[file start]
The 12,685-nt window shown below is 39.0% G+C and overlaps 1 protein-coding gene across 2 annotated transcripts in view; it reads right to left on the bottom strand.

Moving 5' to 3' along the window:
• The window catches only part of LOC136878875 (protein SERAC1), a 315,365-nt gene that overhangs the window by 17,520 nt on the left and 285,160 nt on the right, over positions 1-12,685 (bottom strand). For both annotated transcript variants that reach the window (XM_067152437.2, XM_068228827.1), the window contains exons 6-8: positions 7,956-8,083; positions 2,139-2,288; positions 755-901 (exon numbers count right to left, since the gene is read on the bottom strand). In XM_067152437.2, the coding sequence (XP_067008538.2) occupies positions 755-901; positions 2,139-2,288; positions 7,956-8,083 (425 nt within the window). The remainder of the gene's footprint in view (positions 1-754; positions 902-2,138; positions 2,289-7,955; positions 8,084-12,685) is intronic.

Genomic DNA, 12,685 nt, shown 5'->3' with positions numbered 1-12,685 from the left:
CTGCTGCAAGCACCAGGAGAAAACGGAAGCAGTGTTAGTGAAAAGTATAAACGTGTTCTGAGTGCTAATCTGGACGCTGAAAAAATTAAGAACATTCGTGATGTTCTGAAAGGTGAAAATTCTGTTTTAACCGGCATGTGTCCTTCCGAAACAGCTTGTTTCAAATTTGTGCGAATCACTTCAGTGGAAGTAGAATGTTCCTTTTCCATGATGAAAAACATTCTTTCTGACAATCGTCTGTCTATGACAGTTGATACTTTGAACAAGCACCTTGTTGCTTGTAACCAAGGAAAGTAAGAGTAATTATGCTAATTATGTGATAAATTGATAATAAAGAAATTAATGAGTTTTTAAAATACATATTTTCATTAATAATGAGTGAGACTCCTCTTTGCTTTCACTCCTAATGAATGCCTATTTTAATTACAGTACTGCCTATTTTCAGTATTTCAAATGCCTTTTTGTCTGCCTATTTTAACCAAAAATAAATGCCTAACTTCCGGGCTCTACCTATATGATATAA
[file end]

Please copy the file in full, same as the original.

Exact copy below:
The 12,685-nt window shown below is 39.0% G+C and overlaps 1 protein-coding gene across 2 annotated transcripts in view; it reads right to left on the bottom strand.

Moving 5' to 3' along the window:
• The window catches only part of LOC136878875 (protein SERAC1), a 315,365-nt gene that overhangs the window by 17,520 nt on the left and 285,160 nt on the right, over positions 1-12,685 (bottom strand). For both annotated transcript variants that reach the window (XM_067152437.2, XM_068228827.1), the window contains exons 6-8: positions 7,956-8,083; positions 2,139-2,288; positions 755-901 (exon numbers count right to left, since the gene is read on the bottom strand). In XM_067152437.2, the coding sequence (XP_067008538.2) occupies positions 755-901; positions 2,139-2,288; positions 7,956-8,083 (425 nt within the window). The remainder of the gene's footprint in view (positions 1-754; positions 902-2,138; positions 2,289-7,955; positions 8,084-12,685) is intronic.

Genomic DNA, 12,685 nt, shown 5'->3' with positions numbered 1-12,685 from the left:
CTGCTGCAAGCACCAGGAGAAAACGGAAGCAGTGTTAGTGAAAAGTATAAACGTGTTCTGAGTGCTAATCTGGACGCTGAAAAAATTAAGAACATTCGTGATGTTCTGAAAGGTGAAAATTCTGTTTTAACCGGCATGTGTCCTTCCGAAACAGCTTGTTTCAAATTTGTGCGAATCACTTCAGTGGAAGTAGAATGTTCCTTTTCCATGATGAAAAACATTCTTTCTGACAATCGTCTGTCTATGACAGTTGATACTTTGAACAAGCACCTTGTTGCTTGTAACCAAGGAAAGTAAGAGTAATTATGCTAATTATGTGATAAATTGATAATAAAGAAATTAATGAGTTTTTAAAATACATATTTTCATTAATAATGAGTGAGACTCCTCTTTGCTTTCACTCCTAATGAATGCCTATTTTAATTACAGTACTGCCTATTTTCAGTATTTCAAATGCCTTTTTGTCTGCCTATTTTAACCAAAAATAAATGCCTAACTTCCGGGCTCTACCTATATGATATAA